About HOME THEATER SPEAKER SYSTEMS
In a home theater, speakers need to be placed in specific locations. Frequency response and audio localization are greatly affected by where you place them. There is a great deal of academic research documenting this, so consider it a truth. Location, location, location is not just an old saw for real estate professionals.
Let's consider the front speakers first. Ideally, it is best to have left, center, and right speakers of the same type and aligned in a horizontal line through the middle of the video image. Unfortunately, this is not possible in most home theaters because the front speakers would need to go right smack through the middle of the picture. The next best position is to flank the television, or video screen, with the left and right speakers, and install the center channel either above or below the picture. (Note: for those that are building high-end home theaters with front projectors, several screen manufacturers offer perforated acoustically transparent screens so that speakers can actually be placed directly behind the screen. However the center speaker must match the voice characteristics of the l&R speakers, typically by using the same tweeter and mid-range.)
There are several schools of thought about the type and placement of surround speakers, but the most popular is to place the speakers so they are flanking the audience seating area, and somewhat above the listener's ear level. In the days of analog Dolby Surround, there was a general consensus that di-polar (multi-driver, wired out-of-phase) were best for creating a diffuse sound field. In fact, that was, and is, a THX requirement. With the advent of DD and DTS, with discrete L&R surround channels, many began to advocate front radiating point source speakers and surrounds. The problem with this approach is that when mounting as shown in the diagram, the speakers, though excellent at directional special effects, did not do well at creating a diffuse surround sound field, and were identifiable as point sources. Several A/B tests by home theater experts confirmed this. They found that di-polar speakers did a more than adequate job at localized, directional sound effects while otherwise maintaining a diffuse sound field, even with stereo music in the surround channels. THX still recommends dipolar speakers in THX 5.1. The only possible exception would be in a large room where direct radiating fronts could be placed substantially behind the listening position (at least 1/2 the front seating distance.) Finally, one or two subwoofers are a must with todays home theater systems. The LFE (low frequency effects) .1 channel of DD and DTS are simply beyond the capabilities of most woofers in full range front speakers. Even Dolby Surround has bass-laden sound tracks which demand a separate subwoofer. Further, the use of subwoofer(s) can [permit you to buy smaller L&R speakers saving money and enhancing ease of placement.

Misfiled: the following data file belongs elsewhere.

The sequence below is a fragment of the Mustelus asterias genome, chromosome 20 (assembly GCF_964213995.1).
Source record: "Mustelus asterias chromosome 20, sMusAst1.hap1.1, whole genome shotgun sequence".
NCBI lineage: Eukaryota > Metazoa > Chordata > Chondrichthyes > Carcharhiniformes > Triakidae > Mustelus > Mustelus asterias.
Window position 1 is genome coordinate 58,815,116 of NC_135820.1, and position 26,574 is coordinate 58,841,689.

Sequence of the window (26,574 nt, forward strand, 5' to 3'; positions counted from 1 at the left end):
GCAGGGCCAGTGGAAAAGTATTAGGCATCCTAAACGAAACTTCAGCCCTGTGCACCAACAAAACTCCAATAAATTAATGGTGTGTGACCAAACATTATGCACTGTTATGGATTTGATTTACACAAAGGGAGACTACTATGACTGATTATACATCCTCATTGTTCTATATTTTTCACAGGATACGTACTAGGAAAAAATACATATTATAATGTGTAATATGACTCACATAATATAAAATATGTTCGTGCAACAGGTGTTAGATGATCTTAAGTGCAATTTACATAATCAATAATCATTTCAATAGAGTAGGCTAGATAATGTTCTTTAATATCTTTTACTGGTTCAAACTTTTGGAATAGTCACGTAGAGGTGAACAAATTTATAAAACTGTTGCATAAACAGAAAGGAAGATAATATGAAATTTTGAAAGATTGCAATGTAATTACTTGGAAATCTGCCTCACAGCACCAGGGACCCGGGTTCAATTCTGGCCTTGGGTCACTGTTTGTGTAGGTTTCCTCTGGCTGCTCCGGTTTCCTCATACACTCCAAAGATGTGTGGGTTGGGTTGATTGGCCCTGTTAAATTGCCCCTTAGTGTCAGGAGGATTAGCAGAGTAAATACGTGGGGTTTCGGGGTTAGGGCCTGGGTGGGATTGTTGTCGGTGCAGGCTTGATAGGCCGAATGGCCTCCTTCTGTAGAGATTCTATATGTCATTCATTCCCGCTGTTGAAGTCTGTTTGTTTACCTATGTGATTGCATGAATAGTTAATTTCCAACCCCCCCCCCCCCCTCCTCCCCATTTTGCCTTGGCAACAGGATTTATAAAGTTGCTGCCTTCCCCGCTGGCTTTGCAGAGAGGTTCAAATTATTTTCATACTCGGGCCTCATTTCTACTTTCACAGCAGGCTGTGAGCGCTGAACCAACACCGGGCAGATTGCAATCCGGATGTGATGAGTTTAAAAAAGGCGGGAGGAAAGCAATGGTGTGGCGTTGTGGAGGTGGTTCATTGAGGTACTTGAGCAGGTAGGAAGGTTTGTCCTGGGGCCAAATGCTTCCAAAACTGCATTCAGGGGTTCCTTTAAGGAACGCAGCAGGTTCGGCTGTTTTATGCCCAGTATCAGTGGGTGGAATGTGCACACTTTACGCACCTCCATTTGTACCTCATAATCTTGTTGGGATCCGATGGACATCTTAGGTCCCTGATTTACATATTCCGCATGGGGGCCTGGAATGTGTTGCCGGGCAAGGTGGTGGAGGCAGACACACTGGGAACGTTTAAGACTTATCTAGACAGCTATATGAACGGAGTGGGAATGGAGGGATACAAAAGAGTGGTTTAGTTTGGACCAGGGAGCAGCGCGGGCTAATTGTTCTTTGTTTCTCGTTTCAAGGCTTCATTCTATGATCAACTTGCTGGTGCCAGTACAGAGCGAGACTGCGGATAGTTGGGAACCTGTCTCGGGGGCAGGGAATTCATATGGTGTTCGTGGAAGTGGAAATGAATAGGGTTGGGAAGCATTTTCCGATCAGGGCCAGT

To finish our thoughts about placement, let's take a look at some common home theater speaker configurations.
In Home Theater Room Number One. In this case we have mounted the di-polar surround channels up on a beam that traverses the room and added a second subwoofer. Alternatively, two speakers matching the fronts can be placed on stands behind the couch.
Home Theater Room Number Two shows a picture tube type television mounted in an A/V furniture cabinet. The center channel speaker is placed on top of the television and the left and right front speakers flank it on shelves. A subwoofer is placed below the television. This may be less optimum for bass reinforcement, but it conceals the subwoofer enclosure and makes the system less intrusive. In this particular room, placing dipole speakers on the walls was not an option because of the window locations, so circular surround speakers were placed in the ceiling.
The last illustration, Home Theater Room Number Three, we show high-end home theater with a large, front-projected video image. Here we have used in-wall speakers around the screen to give the room a clean, theater-like look. There are many manufacturers that make in-wall speakers specifically for home theater applications. We recommend you look at some of the enthusiasts magazines for specific brands.
The rear surround channels are also in-wall speakers. Because this is a high-end enthusiast's home theater room, we put two subwoofers in the front corners for full low frequency capability. Another option is to built the subwoofer's into the walls or into the floor, if you want to hide them.